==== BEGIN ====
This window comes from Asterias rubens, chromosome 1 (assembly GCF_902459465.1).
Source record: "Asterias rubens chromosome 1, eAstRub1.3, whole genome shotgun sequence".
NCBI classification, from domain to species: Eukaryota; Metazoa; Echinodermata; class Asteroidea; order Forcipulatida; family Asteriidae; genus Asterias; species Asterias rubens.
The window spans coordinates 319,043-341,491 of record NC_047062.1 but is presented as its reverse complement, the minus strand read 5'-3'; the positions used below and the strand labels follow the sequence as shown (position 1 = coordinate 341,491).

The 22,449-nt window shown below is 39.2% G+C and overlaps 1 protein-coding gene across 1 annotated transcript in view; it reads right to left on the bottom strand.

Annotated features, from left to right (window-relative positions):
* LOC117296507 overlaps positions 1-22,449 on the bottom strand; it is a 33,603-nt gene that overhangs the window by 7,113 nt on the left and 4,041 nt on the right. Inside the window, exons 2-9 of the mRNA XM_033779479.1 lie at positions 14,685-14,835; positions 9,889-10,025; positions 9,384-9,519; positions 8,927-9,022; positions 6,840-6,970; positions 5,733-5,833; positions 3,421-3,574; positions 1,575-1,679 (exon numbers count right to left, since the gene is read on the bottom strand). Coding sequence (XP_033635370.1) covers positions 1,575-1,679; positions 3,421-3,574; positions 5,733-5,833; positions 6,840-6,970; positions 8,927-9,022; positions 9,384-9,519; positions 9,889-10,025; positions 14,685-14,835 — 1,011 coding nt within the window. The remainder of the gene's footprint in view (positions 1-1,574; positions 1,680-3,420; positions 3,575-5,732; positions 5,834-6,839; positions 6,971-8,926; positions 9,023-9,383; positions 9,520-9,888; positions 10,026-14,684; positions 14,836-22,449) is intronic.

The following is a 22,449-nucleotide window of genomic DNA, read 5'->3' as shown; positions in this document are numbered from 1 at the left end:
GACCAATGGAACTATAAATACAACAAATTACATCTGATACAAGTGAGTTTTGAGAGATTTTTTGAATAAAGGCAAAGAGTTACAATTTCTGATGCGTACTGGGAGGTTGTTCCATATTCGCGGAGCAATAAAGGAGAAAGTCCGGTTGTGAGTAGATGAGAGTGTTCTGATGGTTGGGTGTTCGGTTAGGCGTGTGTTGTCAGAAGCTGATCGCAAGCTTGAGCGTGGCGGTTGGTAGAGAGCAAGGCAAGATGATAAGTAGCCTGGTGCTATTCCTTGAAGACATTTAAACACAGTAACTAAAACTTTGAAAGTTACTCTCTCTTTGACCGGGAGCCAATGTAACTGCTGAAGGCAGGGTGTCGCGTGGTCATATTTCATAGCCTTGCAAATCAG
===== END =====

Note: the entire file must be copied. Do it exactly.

This window comes from Asterias rubens, chromosome 1 (assembly GCF_902459465.1).
Source record: "Asterias rubens chromosome 1, eAstRub1.3, whole genome shotgun sequence".
NCBI classification, from domain to species: Eukaryota; Metazoa; Echinodermata; class Asteroidea; order Forcipulatida; family Asteriidae; genus Asterias; species Asterias rubens.
The window spans coordinates 319,043-341,491 of record NC_047062.1 but is presented as its reverse complement, the minus strand read 5'-3'; the positions used below and the strand labels follow the sequence as shown (position 1 = coordinate 341,491).

The 22,449-nt window shown below is 39.2% G+C and overlaps 1 protein-coding gene across 1 annotated transcript in view; it reads right to left on the bottom strand.

Annotated features, from left to right (window-relative positions):
* LOC117296507 overlaps positions 1-22,449 on the bottom strand; it is a 33,603-nt gene that overhangs the window by 7,113 nt on the left and 4,041 nt on the right. Inside the window, exons 2-9 of the mRNA XM_033779479.1 lie at positions 14,685-14,835; positions 9,889-10,025; positions 9,384-9,519; positions 8,927-9,022; positions 6,840-6,970; positions 5,733-5,833; positions 3,421-3,574; positions 1,575-1,679 (exon numbers count right to left, since the gene is read on the bottom strand). Coding sequence (XP_033635370.1) covers positions 1,575-1,679; positions 3,421-3,574; positions 5,733-5,833; positions 6,840-6,970; positions 8,927-9,022; positions 9,384-9,519; positions 9,889-10,025; positions 14,685-14,835 — 1,011 coding nt within the window. The remainder of the gene's footprint in view (positions 1-1,574; positions 1,680-3,420; positions 3,575-5,732; positions 5,834-6,839; positions 6,971-8,926; positions 9,023-9,383; positions 9,520-9,888; positions 10,026-14,684; positions 14,836-22,449) is intronic.

The following is a 22,449-nucleotide window of genomic DNA, read 5'->3' as shown; positions in this document are numbered from 1 at the left end:
GACCAATGGAACTATAAATACAACAAATTACATCTGATACAAGTGAGTTTTGAGAGATTTTTTGAATAAAGGCAAAGAGTTACAATTTCTGATGCGTACTGGGAGGTTGTTCCATATTCGCGGAGCAATAAAGGAGAAAGTCCGGTTGTGAGTAGATGAGAGTGTTCTGATGGTTGGGTGTTCGGTTAGGCGTGTGTTGTCAGAAGCTGATCGCAAGCTTGAGCGTGGCGGTTGGTAGAGAGCAAGGCAAGATGATAAGTAGCCTGGTGCTATTCCTTGAAGACATTTAAACACAGTAACTAAAACTTTGAAAGTTACTCTCTCTTTGACCGGGAGCCAATGTAACTGCTGAAGGCAGGGTGTCGCGTGGTCATATTTCATAGCCTTGCAAATCAG